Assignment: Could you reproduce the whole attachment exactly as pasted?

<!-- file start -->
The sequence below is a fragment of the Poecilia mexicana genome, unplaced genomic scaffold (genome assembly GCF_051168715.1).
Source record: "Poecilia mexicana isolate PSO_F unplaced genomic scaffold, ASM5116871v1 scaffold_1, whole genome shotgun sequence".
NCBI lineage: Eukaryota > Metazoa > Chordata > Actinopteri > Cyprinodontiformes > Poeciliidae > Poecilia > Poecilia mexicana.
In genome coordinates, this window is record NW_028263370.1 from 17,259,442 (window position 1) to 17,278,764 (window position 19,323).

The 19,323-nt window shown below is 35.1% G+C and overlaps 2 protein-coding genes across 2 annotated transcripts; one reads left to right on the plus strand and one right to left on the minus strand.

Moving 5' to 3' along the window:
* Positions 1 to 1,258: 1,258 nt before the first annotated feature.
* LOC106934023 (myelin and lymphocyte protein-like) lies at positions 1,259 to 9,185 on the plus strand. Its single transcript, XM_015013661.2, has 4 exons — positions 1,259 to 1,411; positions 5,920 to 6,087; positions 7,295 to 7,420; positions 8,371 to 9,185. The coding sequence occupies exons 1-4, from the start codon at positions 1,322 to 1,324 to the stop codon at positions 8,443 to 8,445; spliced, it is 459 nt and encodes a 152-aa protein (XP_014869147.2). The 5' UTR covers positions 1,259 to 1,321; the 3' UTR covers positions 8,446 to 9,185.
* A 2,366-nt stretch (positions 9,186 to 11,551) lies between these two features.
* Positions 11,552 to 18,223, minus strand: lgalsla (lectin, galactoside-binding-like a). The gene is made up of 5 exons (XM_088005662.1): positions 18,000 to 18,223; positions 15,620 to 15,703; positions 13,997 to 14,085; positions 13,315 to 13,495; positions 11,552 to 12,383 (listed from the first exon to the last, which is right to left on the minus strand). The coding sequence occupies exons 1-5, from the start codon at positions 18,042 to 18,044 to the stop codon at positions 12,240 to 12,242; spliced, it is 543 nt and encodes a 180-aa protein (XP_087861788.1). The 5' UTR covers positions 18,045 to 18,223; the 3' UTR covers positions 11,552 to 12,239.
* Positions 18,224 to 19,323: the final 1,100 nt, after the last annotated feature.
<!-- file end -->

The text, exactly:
The sequence below is a fragment of the Poecilia mexicana genome, unplaced genomic scaffold (genome assembly GCF_051168715.1).
Source record: "Poecilia mexicana isolate PSO_F unplaced genomic scaffold, ASM5116871v1 scaffold_1, whole genome shotgun sequence".
NCBI lineage: Eukaryota > Metazoa > Chordata > Actinopteri > Cyprinodontiformes > Poeciliidae > Poecilia > Poecilia mexicana.
In genome coordinates, this window is record NW_028263370.1 from 17,259,442 (window position 1) to 17,278,764 (window position 19,323).

The 19,323-nt window shown below is 35.1% G+C and overlaps 2 protein-coding genes across 2 annotated transcripts; one reads left to right on the plus strand and one right to left on the minus strand.

Moving 5' to 3' along the window:
* Positions 1 to 1,258: 1,258 nt before the first annotated feature.
* LOC106934023 (myelin and lymphocyte protein-like) lies at positions 1,259 to 9,185 on the plus strand. Its single transcript, XM_015013661.2, has 4 exons — positions 1,259 to 1,411; positions 5,920 to 6,087; positions 7,295 to 7,420; positions 8,371 to 9,185. The coding sequence occupies exons 1-4, from the start codon at positions 1,322 to 1,324 to the stop codon at positions 8,443 to 8,445; spliced, it is 459 nt and encodes a 152-aa protein (XP_014869147.2). The 5' UTR covers positions 1,259 to 1,321; the 3' UTR covers positions 8,446 to 9,185.
* A 2,366-nt stretch (positions 9,186 to 11,551) lies between these two features.
* Positions 11,552 to 18,223, minus strand: lgalsla (lectin, galactoside-binding-like a). The gene is made up of 5 exons (XM_088005662.1): positions 18,000 to 18,223; positions 15,620 to 15,703; positions 13,997 to 14,085; positions 13,315 to 13,495; positions 11,552 to 12,383 (listed from the first exon to the last, which is right to left on the minus strand). The coding sequence occupies exons 1-5, from the start codon at positions 18,042 to 18,044 to the stop codon at positions 12,240 to 12,242; spliced, it is 543 nt and encodes a 180-aa protein (XP_087861788.1). The 5' UTR covers positions 18,045 to 18,223; the 3' UTR covers positions 11,552 to 12,239.
* Positions 18,224 to 19,323: the final 1,100 nt, after the last annotated feature.